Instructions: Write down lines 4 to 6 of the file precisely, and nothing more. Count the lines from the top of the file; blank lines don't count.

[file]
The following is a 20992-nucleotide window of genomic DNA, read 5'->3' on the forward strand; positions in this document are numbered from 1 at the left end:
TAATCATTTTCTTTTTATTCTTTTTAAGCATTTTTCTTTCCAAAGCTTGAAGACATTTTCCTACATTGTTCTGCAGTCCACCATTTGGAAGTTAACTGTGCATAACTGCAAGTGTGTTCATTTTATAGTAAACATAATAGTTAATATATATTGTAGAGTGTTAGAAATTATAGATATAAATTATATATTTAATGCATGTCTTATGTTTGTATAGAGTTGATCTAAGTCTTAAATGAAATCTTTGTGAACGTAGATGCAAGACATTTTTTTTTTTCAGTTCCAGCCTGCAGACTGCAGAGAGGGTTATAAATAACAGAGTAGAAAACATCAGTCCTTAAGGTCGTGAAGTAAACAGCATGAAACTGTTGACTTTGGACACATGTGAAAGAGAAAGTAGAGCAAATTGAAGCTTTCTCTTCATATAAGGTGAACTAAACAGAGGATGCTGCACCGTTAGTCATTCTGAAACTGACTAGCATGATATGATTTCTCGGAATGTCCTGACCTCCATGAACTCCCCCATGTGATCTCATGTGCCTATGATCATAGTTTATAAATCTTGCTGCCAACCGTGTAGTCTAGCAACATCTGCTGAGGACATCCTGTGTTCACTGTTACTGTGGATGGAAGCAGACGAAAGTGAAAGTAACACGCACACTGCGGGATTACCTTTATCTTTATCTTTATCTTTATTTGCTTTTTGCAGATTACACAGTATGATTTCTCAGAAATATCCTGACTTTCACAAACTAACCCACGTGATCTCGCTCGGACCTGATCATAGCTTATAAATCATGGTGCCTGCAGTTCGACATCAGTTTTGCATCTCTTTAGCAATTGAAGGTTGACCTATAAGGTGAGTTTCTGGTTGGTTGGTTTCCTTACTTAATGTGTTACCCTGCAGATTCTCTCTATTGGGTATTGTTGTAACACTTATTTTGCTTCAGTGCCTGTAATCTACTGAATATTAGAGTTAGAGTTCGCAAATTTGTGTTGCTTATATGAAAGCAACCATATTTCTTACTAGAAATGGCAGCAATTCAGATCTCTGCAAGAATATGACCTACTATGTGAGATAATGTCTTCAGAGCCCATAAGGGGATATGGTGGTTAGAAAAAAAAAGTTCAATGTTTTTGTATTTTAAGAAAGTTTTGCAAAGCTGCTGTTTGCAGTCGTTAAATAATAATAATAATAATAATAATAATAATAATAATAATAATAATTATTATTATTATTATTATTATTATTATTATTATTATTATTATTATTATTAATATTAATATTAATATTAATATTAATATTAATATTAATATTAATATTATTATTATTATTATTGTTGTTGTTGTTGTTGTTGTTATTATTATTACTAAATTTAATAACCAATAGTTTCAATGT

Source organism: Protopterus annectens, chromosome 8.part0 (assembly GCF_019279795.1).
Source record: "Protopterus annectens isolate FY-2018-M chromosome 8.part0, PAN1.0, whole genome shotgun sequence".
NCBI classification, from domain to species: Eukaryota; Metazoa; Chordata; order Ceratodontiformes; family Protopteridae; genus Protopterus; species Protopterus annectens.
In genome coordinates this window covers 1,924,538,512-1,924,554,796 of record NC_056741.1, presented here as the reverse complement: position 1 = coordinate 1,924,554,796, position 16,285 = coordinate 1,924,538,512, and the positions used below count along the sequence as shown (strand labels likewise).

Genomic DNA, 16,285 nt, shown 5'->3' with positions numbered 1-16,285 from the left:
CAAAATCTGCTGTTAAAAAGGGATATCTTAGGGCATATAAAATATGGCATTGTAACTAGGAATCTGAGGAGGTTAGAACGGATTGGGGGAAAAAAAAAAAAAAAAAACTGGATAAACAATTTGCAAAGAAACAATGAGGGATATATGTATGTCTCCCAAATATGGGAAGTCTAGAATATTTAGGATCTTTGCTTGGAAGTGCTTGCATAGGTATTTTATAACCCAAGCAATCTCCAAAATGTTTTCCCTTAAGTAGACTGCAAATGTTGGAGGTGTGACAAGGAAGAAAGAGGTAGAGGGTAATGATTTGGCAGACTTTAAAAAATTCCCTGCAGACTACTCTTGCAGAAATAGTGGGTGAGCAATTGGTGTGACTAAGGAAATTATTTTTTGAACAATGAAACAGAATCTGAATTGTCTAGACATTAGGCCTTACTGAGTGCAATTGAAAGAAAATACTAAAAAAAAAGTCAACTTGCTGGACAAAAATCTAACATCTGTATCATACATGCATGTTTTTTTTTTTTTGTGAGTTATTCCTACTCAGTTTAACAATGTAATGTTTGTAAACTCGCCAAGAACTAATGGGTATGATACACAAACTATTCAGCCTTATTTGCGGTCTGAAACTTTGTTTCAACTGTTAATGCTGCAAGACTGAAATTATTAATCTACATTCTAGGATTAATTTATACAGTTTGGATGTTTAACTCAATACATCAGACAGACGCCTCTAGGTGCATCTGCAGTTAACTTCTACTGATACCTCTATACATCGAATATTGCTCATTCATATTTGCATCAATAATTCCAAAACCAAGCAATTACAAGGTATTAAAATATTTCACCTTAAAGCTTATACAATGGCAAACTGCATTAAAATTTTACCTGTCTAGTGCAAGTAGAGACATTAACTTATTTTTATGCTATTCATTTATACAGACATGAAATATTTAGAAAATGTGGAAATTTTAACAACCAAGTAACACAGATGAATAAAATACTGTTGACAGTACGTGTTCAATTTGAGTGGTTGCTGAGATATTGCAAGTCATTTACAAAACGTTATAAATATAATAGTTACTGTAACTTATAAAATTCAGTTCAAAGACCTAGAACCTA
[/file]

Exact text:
Source record: "Protopterus annectens isolate FY-2018-M chromosome 8.part0, PAN1.0, whole genome shotgun sequence".
NCBI classification, from domain to species: Eukaryota; Metazoa; Chordata; order Ceratodontiformes; family Protopteridae; genus Protopterus; species Protopterus annectens.
In genome coordinates this window covers 1,924,538,512-1,924,554,796 of record NC_056741.1, presented here as the reverse complement: position 1 = coordinate 1,924,554,796, position 16,285 = coordinate 1,924,538,512, and the positions used below count along the sequence as shown (strand labels likewise).